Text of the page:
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Definition: Trading Platform

A trader normally uses a software, referred to as a “platform,” to execute his buy or sell transactions in the market that he is trading (stock, currency, futures market, etc.).

This trading platform is an integral part of the trader’s computer system. The software is usually Windows-based or JAVA-based (there are not many platforms written for Macintosh machines – sorry Apple fans!).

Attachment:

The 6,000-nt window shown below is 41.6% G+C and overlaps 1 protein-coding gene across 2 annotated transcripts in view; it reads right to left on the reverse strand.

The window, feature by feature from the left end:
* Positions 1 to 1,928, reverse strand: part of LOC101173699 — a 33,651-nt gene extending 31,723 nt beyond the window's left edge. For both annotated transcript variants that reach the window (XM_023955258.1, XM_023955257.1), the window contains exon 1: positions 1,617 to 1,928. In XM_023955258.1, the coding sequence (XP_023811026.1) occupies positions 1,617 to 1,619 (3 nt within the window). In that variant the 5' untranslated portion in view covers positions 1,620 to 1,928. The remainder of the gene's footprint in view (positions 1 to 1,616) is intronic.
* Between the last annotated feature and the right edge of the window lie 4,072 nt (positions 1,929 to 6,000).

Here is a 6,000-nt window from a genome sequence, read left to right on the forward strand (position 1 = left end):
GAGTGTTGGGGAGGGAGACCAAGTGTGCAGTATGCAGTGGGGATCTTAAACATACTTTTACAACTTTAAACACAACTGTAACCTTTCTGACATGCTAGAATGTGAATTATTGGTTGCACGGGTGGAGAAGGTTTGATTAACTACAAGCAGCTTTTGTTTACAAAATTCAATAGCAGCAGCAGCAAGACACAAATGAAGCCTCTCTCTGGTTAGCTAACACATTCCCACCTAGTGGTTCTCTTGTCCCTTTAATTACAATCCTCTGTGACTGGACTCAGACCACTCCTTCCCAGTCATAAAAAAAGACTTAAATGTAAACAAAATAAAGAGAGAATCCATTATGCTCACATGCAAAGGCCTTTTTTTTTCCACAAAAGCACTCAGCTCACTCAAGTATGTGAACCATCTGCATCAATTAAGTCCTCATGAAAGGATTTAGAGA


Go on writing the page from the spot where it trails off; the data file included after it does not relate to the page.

After installation, the platform runs on the trader’s machine and receives the necessary market data over the Internet. A good Windows-based platform for trading is usually more robust than the typical Java-based software and crashes a lot less frequently. Quality [direct access] stock trading platforms can cost between $300 and $600 a month to use depending on the broker and manufacturer. Many Forex platforms can be accessed for free (for example, MT4, which is the preferred platform of most currency traders. You can access a fully functional demo of the MT4 platform here).

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